• Given at least the concern for potential poor outcomes, gadolinium-based contrast should be limited in use to cases where there is an absolute clear benefit to its administration.

    • Gadolinium’s water-solubility makes it an OK contrast agent to use during lactation.

      • Less than 0.04% of a dose of gadolinium will be excreted in breastmilk in the first 24 hours, and less than 1% of this will be absorbed in the infant GI tract. Thus, breastfeeding should not be interrupted after gadolinium contrast studies.

CT, XRAY, and other ionizing radiation studies
Before talking about ionizing radiation studies, it’s important to know some vocabulary and measurements of radiation:

  • Exposure is the number of ions produced by radiation in the form of X-rays or gamma rays per kilogram of air. This is measured in Roentgen units.

  • Dose is the amount of energy deposited per kilogram of tissue. This is the usual consideration when we talk about radiation in pregnancy. This is measured in rads or in Gray units; 100 rad is equivalent to 1 Gray.

  • Relative effective dose is the amount of energy deposited per kilogram of tissue, and normalized for biological effectiveness on the tissue. This is measured in Roentgen equivalent men (rem) or Sievert units.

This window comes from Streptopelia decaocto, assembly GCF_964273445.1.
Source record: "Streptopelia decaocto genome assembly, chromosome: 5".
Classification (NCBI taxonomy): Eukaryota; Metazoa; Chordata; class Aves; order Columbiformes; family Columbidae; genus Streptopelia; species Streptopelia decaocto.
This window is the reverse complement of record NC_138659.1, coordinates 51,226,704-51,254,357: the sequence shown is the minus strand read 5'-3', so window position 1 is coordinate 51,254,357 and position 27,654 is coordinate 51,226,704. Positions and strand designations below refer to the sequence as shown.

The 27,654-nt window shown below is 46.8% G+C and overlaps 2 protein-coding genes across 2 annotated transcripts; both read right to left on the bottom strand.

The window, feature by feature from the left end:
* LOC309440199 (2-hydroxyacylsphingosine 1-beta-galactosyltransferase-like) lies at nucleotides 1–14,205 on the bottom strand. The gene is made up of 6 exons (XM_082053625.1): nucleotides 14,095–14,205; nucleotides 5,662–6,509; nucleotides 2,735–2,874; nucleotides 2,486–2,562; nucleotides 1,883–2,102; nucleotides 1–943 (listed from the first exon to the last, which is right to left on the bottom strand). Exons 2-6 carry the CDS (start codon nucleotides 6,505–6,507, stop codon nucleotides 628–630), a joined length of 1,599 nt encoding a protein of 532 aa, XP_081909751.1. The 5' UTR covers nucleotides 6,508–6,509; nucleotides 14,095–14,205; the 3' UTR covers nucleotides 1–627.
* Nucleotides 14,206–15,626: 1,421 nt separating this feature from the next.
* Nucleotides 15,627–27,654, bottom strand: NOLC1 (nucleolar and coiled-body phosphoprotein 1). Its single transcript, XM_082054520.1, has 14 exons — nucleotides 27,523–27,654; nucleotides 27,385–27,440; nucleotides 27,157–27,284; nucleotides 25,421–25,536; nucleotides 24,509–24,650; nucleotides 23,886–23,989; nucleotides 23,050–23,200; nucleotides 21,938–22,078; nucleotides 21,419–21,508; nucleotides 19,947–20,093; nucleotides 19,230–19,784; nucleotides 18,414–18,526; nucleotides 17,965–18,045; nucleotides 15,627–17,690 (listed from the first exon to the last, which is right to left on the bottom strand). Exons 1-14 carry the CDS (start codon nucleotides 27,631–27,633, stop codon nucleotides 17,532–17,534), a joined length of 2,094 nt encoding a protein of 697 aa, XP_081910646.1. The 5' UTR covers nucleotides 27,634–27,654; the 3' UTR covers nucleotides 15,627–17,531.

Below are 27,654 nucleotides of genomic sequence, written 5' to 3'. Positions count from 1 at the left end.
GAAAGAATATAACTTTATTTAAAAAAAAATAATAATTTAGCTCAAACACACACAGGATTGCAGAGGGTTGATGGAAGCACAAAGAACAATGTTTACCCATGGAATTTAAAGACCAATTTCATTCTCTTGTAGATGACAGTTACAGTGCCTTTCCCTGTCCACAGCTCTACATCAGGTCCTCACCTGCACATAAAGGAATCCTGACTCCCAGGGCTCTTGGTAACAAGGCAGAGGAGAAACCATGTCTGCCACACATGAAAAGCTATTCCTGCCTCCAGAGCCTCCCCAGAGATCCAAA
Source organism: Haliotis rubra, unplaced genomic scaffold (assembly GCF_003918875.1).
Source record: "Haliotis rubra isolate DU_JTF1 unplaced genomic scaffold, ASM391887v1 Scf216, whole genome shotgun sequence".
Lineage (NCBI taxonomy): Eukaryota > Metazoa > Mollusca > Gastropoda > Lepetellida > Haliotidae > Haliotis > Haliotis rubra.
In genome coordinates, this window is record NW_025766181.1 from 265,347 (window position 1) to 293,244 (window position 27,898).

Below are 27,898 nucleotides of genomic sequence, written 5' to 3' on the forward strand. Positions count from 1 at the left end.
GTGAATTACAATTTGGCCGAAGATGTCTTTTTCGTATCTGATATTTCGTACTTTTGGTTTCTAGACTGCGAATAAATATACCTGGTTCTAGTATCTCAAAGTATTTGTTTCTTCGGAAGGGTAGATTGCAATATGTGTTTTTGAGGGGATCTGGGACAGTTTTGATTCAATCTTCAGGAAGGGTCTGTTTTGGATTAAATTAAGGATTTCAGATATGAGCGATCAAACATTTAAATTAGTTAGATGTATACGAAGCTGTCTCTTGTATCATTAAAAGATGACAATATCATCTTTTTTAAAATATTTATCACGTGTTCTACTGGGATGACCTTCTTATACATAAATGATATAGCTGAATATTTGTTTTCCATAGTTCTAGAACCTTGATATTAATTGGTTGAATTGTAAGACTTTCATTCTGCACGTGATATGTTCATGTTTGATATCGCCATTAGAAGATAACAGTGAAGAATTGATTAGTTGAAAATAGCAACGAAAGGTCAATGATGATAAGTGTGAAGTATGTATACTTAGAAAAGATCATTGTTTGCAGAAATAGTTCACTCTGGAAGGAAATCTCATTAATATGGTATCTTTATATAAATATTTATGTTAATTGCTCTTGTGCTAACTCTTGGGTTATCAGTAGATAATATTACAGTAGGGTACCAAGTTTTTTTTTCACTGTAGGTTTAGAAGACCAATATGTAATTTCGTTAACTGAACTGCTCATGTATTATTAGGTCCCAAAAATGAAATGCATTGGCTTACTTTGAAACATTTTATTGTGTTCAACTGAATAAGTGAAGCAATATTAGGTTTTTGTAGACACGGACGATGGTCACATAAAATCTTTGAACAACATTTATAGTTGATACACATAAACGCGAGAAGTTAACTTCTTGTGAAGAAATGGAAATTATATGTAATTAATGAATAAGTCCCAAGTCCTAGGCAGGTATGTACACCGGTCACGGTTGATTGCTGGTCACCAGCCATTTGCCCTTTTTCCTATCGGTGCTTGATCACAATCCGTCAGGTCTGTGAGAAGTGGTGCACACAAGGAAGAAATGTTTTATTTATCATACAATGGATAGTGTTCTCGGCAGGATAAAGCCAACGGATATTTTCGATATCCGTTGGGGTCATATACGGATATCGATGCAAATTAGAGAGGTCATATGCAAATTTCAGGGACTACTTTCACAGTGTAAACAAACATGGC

Again, the dose is what we usually consider and track with respect to radiation in pregnancy.

  • The background dose of radiation a fetus is exposed to during pregnancy is around 1 mGy.

  • From CO 723 — a reference for doses associated with different imaging studies.

ACOG CO 723

ACOG CO 723

The risk of radiation exposure on a developing fetus depends on both the dose of radiation, as well as the gestational age at which the exposure occurs.

  • For instance, if an exposure of 50-100 mGy occurs prior to implantation (0-2 weeks post fertilization), there is generally an all or none effect; that is to say, this usually results in miscarriage, or no consequence at all.

  • During organogenesis, or 2-8 weeks post-fertilization, congenital anomalies or growth restriction can be seen with cumulative doses of 200-250 mGy.

  • The risk of severe intellectual deficit or microcephaly is most prominent around 8-15 weeks, with doses between 60 - 300 mGy.